But functionality is a paradigm which possesses subtle distinctions despite the concealment of appearances; it is always the irony of life that, after the havoc of a murderous rampage, the little old lady next door always responds to the query of the reporter and says, “And he was such a nice young man…”

The veil of appearances; the brave face we put on; like the Noh Mask which alters expression depending upon the angle, perspective, light and vantage point of the viewer, the inner reality of turmoil in every man passing on a single street, betrays the reality of cosmetic surfaces.  And, too, that is the problem for the Federal employee and the U.S. Postal worker who wants to — nay, needs to — file for Federal Disability Retirement benefits through the U.S. Office of Personnel Management, whether under FERS, CSRS or CSRS Offset.

Through it all, the “others” have been playing the same “game” of enduring through concealment.  Bizarre behaviors sometimes betray; or, perhaps, it is some rumors of over-drinking; or the unexplained and unexplainable cuts and the bald spot from pulling and scratching; whatever the evidence, they can all be glossed over with a smile and a furtive glance to other and parallel universes.  But for the Federal and Postal worker who truly suffers from a medical condition, such that the medical condition impacts and prevents one from performing one or more of the essential elements of one’s positional duties, the time has come when wonderment and reality clash in an intergalactic battle of proportionality and justice, where mind, body and spirit can no longer lie to the inner soul of one’s essence.  For, ultimately, it is that “soul” which hurts and suffers.

When we lie to others, it merely allows for the medical condition to fester and progressively deteriorate; when we lie to ourselves, it damages and destroys the inner character of one’s essence.  That is the epic tragedy of reality in a universe concocted with virtual devices, and therein lies the true lie of that which we desire, and it is indeed a wonder that we are able to function at all in that unending maze of cacophonous laughter we deem to be the madness of society.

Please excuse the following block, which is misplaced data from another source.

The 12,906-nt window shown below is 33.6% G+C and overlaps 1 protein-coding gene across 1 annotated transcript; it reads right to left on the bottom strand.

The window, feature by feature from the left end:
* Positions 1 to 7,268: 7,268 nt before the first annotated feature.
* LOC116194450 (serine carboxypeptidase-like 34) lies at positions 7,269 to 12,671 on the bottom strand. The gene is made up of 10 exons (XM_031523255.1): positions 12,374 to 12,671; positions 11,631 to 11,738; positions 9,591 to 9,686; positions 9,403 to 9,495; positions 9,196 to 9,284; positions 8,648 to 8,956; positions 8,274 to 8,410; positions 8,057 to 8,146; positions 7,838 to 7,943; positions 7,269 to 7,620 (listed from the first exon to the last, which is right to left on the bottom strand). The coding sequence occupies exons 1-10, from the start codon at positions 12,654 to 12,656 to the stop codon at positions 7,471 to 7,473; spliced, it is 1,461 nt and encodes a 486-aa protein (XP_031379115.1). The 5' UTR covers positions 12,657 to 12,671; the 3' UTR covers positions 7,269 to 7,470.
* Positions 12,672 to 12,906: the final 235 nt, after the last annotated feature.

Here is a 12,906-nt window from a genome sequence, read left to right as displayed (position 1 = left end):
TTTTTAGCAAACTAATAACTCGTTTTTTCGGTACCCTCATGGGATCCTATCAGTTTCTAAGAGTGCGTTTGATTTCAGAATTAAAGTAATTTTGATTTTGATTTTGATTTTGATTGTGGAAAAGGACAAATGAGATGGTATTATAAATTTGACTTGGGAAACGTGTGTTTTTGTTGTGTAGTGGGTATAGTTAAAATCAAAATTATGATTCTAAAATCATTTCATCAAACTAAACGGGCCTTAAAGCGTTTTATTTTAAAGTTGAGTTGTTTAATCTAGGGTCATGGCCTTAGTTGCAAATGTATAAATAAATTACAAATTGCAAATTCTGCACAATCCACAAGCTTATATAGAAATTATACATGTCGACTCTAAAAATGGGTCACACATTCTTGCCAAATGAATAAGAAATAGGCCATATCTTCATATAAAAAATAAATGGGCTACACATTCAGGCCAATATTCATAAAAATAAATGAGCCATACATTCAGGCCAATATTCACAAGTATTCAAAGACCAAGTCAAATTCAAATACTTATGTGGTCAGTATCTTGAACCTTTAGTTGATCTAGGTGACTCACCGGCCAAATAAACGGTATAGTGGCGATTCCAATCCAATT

Sincerely,

Robert R. McGill, Esquire

 

Federal Medical Retirement: Those Rare Moments of Clarity

They come under unexpected circumstances, in inconvenient durations, and by the twilight of moon when sleep is required but the sought-after lull of morning sunrise interrupts despite the caverns of echoing remembrances of memories once savored, but like wisps of willows floating effortlessly down valleys of dreamy cascades, we reach out to them in the middle of the night, only to grasp at the emptiness in darkness surround.

Poetry was once upon the lips of strangers, as the Elizabethan Era represented the golden age of linguistic fervor; but like all such resurgences of purported renaissance, the period lasted but for a moment in history, as epochs of fallen dinosaurs became fodder for oil slicks and Disney movies.

It is often in the very contrast of opposites that clarity comes to the fore; and thus does the mundane and the boredom of constancy do a disservice, by maintaining a semblance of normalcy and unfettered favor.  When does that moment arrive?  Often, it is in the midst of pain that we see through the hypocrisy of that solemn friendship; and in the endurance of suffering, the truth behind the facade of relational contentment.

For Federal employees and U.S. Postal workers who finally come to a realization that the “mission of the agency” is not quite as important as one’s own health and well-being, it is often almost too late, but never quite so.  Federal Disability Retirement benefits are there for Federal and Postal employees who can no longer perform all of the essential elements of one’s positional duties, due to a medical condition — whether physical, psychiatric, or a mixed emotional combination of both — which prevents them from doing so.

The problem is one of self-flagellation; of thinking that to file for Federal Disability Retirement is to somehow have let others down, become a turncoat, or have failed in the eyes of “them”, as their expectations have not been met and the crestfallen expressions demean and devalue the efforts expended thus far.

Clarity comes in small caches of catatonic canopies of cornered consciousness; when it does come, one must grab it and never let go.  Society always tries to bamboozle; but when the Federal or Postal employee faces the stark choice between the greater organism of harm, or the lesser evil in favor of one’s health and future security, that rare moment of clarity must be decided upon within a wink of time, before the door of perceptual horizons slams shut again, and you are left forever in that darkness of ignorance where shrieking gnomes are tortured by day and flesh-eating gargoyles creep about through the night.

Sincerely,

Robert R. McGill, Esquire